After meeting with the four school districts in Clay County, Sheriff Kenny Lemons provided an update to commissioners on plans to begin a school resource officer program.
But Lemons’ plan could be rendered unnecessary by Texas Lawmakers. A bill authored by State Senators Tommy Williams of The Woodlands and John Whitmire of Houston, and State Rep. Dan Huberty of Humble would create additional tax revenues for school districts.
Lemons presented his findings to commissioners during a regular meeting Monday, Jan. 28.
Over a period of two weeks, Lemons has met with school boards across the county in an attempt to sell the program. The program calls for one deputy to service all four districts, a total of six campuses.
“The proposal of placing a dedicated, uniformed officer in our schools was for the most part felt to be a good idea. Most who agreed with a deputy in our schools wanted a deputy in each school every day,” said Lemons in a letter addressed to commissioners. “I explained, and most agreed that the program that the program I proposing, if it is to be able to last, must start slow.”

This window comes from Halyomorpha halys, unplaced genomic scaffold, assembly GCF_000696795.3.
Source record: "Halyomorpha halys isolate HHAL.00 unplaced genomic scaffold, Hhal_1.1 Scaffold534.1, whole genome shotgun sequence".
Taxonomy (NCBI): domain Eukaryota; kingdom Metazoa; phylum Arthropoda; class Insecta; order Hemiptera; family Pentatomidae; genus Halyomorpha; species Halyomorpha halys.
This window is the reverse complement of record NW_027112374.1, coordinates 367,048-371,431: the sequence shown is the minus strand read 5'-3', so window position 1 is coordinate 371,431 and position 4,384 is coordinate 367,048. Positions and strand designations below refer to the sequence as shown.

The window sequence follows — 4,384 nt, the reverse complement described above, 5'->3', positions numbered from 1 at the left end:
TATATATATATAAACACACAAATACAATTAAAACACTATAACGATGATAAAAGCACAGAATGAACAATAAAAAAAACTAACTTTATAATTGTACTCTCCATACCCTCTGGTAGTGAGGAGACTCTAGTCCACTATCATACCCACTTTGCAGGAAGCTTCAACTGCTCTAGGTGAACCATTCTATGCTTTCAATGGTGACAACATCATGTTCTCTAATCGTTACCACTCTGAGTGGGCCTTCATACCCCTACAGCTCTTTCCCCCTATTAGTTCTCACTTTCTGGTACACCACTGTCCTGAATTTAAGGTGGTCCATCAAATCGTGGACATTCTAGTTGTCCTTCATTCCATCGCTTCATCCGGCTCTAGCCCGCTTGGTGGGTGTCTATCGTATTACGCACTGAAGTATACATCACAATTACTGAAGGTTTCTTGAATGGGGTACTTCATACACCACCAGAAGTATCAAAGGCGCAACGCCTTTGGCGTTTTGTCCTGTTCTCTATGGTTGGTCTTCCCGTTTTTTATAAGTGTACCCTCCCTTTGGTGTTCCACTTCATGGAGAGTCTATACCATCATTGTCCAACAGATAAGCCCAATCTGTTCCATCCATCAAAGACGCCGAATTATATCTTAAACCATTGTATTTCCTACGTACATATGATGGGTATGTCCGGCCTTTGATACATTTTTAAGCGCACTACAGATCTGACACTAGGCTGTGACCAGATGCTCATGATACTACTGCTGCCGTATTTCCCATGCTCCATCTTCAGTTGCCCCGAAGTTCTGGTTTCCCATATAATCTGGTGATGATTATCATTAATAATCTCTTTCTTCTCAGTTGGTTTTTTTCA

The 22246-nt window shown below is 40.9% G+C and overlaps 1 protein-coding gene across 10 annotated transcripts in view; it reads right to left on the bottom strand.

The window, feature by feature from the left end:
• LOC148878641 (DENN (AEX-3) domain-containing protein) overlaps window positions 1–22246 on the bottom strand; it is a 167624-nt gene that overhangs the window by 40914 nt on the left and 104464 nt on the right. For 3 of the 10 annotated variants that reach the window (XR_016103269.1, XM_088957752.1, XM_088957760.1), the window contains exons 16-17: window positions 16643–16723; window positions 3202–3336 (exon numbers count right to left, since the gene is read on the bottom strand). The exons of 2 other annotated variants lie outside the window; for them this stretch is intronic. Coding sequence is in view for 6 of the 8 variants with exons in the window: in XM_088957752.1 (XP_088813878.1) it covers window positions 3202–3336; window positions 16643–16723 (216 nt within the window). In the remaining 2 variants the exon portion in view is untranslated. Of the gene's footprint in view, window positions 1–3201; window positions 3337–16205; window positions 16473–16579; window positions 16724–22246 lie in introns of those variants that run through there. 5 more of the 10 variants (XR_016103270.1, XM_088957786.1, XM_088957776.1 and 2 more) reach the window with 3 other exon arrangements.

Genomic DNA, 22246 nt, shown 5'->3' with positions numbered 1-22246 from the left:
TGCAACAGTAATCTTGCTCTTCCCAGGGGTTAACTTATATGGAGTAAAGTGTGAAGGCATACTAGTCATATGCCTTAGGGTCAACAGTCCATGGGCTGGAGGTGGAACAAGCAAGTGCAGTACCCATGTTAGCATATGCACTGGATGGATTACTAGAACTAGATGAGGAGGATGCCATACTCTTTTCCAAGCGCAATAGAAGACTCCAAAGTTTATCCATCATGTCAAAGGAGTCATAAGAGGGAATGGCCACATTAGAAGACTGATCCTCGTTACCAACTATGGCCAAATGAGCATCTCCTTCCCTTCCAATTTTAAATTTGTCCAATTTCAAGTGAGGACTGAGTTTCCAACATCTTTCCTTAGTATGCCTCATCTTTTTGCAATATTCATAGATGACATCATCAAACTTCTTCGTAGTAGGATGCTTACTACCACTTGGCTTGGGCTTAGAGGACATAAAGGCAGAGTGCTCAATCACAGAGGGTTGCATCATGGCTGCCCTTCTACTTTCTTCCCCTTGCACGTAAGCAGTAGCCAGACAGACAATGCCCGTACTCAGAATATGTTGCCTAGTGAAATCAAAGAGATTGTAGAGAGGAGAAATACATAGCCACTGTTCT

Revenue created through the proposed Texas School District Security Act, announced Tuesday, Jan. 22, would be limited to security measures taken on school campuses, such as surveillance cameras and enhanced screening equipment. Tax revenues could also be used to fund law enforcement officers or armed guards on campuses.
The revenue could come in the form of a sales tax or property tax, as stated in a press release from Williams. The bill, as proposed would also require that the special tax be renewed by voters in the district every five years.
“Voters in school districts across Texas ought to be able to decide for themselves if they want to dedicate some funds — that are accountable and transparent — to enhance the protection of our school children and our schools,” said Williams.
Jeff Nelson, legislative aide to Wilson, said the bill will be filed late this week or early next week.
Commissioners took no action on Lemons request to create a committee to meet with school representatives, and will wait until the Texas School District Security Act is filed in the 83rd Legislature.
“I’ve talked to different school principals and each district has different scenarios concerning their campuses,” said Precinct 2 Commissioner Johnny Gee.
The act is designed to allow districts to approach safety concerns in a manner that best serves the school.
Lemons is asking school districts to foot the bill for an additional deputy at an estimated cost of $57,000. Lemons first approached Commissioners with the plan during a Jan. 14, one month after the Sandy Hook Elementary shooting in Newtown, Conn. In his presentation, Lemons suggested the cost be split among the four districts and the county.
The sheriff said he would like to see his plan in place with the start of the next school year.